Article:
Quick quiz: What will the price of natural gas be in ten years? What about 20 years?
Tens of billions of dollars ride on getting the answer right.
The problem with gas right now is that there’s so much of it, because of skyrocketing reserves in shale formations, that prices in North America seem stuck in the historically low range of $4 per million Btu. At those prices, producers are casting about for other ways to make money from natural gas.
One potential solution to the gas glut is to export liquefied natural gas (LNG) from North American terminals to Asia where it can fetch a higher premium. Other companies, notably Calgary-based Talisman Energy, think the solution could be a North American gas-to-liquids (GTL) plant, which could produce liquid fuel for cars or planes.
In March, Talisman announced a partnership with the South African group Sasol, one of the few companies globally that has deep experience with the technology, to explore a GTL plant for shale gas in British Columbia. If built, the plant could eventually yield 96,000 barrels per day of diesel-type fuel.
GTL plants convert gas into liquid petroleum products using the Fischer-Tropsch process, which involves purifying the gas and putting it through a number of reactions to get one of five products: kerosene, for jet fuel; gasoil or diesel, for vehicles; base oils, for lubrication; paraffins, for detergents; and; naphtha, for plastics processing.
The GTL path is attractive for a number of reasons, according to Ian R. Nathan, a senior research analyst at New York-based Energy Intelligence Research. First, while gas prices are historically low, oil prices are hovering around $100. This means companies can make enormous profits on the spread.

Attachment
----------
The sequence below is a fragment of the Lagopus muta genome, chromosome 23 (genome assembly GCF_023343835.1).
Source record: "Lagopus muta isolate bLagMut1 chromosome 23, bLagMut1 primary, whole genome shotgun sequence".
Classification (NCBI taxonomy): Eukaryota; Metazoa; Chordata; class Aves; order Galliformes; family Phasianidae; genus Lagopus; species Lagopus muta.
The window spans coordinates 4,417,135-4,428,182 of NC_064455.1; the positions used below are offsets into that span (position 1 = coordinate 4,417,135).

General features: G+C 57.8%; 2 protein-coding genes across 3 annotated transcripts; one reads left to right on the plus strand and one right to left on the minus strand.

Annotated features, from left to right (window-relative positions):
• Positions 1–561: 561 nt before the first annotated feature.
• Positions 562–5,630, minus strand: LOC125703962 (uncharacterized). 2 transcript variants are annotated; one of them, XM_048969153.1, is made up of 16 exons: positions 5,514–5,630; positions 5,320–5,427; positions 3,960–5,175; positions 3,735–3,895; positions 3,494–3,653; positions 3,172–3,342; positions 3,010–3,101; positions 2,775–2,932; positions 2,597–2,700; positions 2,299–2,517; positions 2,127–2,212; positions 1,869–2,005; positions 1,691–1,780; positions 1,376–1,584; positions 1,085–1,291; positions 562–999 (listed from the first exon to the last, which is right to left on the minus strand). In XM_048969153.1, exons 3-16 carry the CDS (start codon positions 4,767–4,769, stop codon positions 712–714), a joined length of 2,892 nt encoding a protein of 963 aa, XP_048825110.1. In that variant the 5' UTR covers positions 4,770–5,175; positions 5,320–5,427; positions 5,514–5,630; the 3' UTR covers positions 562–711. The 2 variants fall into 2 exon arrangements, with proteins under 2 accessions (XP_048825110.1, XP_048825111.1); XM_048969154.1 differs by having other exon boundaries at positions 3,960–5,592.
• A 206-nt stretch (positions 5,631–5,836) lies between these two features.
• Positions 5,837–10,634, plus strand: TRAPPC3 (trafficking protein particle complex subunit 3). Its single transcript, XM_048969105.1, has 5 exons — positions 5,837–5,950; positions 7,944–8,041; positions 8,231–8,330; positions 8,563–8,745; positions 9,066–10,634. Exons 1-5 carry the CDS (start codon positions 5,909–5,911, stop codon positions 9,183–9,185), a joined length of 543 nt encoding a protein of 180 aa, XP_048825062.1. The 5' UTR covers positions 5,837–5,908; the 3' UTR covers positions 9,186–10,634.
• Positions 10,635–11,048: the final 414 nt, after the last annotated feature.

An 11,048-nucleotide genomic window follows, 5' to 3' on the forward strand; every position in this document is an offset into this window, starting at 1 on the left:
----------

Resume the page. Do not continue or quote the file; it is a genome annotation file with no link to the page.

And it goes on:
For example, Royal Dutch Shell’s Pearl GTL plant in Qatar, which opened in early June, will generate $4 billion a year if oil prices stay at $70 per barrel. Even with Shell’s more than $20 billion investment in Pearl, the numbers look good.
“You can see why folks are starting to think if gas prices remain stubbornly low and oil prices remain stubbornly high, GTL is a good move,” Nathan said.
Also, more isolated natural gas patches, like Talisman’s Cypress A and Farrell Creek gas assets in British Columbia, would require expensive infrastructure to reach markets. As Talisman noted in a press release announcing the deal, GTL is “a strategic alternative to traditional North America pipeline or LNG markets.”
But the companies have not committed themselves yet. They only awarded a contract for a feasibility study last week and don’t expect to make a decision until late 2012.
The danger of plowing billions of dollars into a GTL project is that the companies can’t reverse course if gas-fired power generation replaces coal plants, as some analysts have predicted, and gas prices pick up.
“It’s not like you can say, ‘GTL is just not compelling, I’m going to export that gas,’” Nathan said of that scenario.
What is clear is that, whether prices go up or down, natural gas or its derivative products will be an increasing part of the energy economy in the coming decades.
Article appearing courtesy Txchnologist.